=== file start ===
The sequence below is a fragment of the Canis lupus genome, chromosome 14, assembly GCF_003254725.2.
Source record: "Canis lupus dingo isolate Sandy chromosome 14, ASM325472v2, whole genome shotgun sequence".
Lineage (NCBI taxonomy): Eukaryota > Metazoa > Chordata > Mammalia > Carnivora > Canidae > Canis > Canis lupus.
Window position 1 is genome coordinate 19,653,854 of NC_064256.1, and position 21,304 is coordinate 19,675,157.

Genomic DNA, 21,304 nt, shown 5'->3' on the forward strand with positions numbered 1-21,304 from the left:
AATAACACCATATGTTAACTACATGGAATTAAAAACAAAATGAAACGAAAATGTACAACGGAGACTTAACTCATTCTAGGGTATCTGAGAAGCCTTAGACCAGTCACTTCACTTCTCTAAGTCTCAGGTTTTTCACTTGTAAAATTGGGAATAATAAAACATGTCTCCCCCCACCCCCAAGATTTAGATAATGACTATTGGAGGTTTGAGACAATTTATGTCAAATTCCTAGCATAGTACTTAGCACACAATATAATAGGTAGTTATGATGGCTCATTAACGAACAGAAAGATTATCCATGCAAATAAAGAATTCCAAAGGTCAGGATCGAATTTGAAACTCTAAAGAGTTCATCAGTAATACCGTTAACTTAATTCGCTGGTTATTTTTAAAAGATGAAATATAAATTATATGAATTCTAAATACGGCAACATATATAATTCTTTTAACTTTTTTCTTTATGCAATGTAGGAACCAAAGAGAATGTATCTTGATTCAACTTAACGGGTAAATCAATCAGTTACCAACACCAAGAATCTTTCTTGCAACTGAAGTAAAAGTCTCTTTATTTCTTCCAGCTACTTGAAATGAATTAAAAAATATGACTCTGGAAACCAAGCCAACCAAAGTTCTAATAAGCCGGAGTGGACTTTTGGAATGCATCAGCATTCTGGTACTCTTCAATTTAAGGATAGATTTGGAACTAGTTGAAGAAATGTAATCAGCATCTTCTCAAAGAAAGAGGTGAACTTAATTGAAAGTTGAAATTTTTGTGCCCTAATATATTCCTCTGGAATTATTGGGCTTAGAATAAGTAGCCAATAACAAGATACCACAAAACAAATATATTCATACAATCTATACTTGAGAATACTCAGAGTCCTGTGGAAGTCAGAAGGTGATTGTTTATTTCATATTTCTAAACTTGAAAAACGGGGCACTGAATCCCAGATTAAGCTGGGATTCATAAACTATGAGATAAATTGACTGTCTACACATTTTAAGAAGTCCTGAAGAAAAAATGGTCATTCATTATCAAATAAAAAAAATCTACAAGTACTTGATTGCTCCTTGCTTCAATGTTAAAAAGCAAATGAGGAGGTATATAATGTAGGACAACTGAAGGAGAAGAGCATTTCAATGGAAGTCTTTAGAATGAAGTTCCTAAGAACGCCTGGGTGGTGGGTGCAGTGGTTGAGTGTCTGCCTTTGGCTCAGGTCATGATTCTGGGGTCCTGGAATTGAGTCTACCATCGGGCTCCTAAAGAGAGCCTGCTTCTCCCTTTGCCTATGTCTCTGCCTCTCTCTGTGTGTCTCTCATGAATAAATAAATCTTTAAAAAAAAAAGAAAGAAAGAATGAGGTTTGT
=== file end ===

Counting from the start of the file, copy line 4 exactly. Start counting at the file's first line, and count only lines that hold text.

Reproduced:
Window position 1 is genome coordinate 19,653,854 of NC_064256.1, and position 21,304 is coordinate 19,675,157.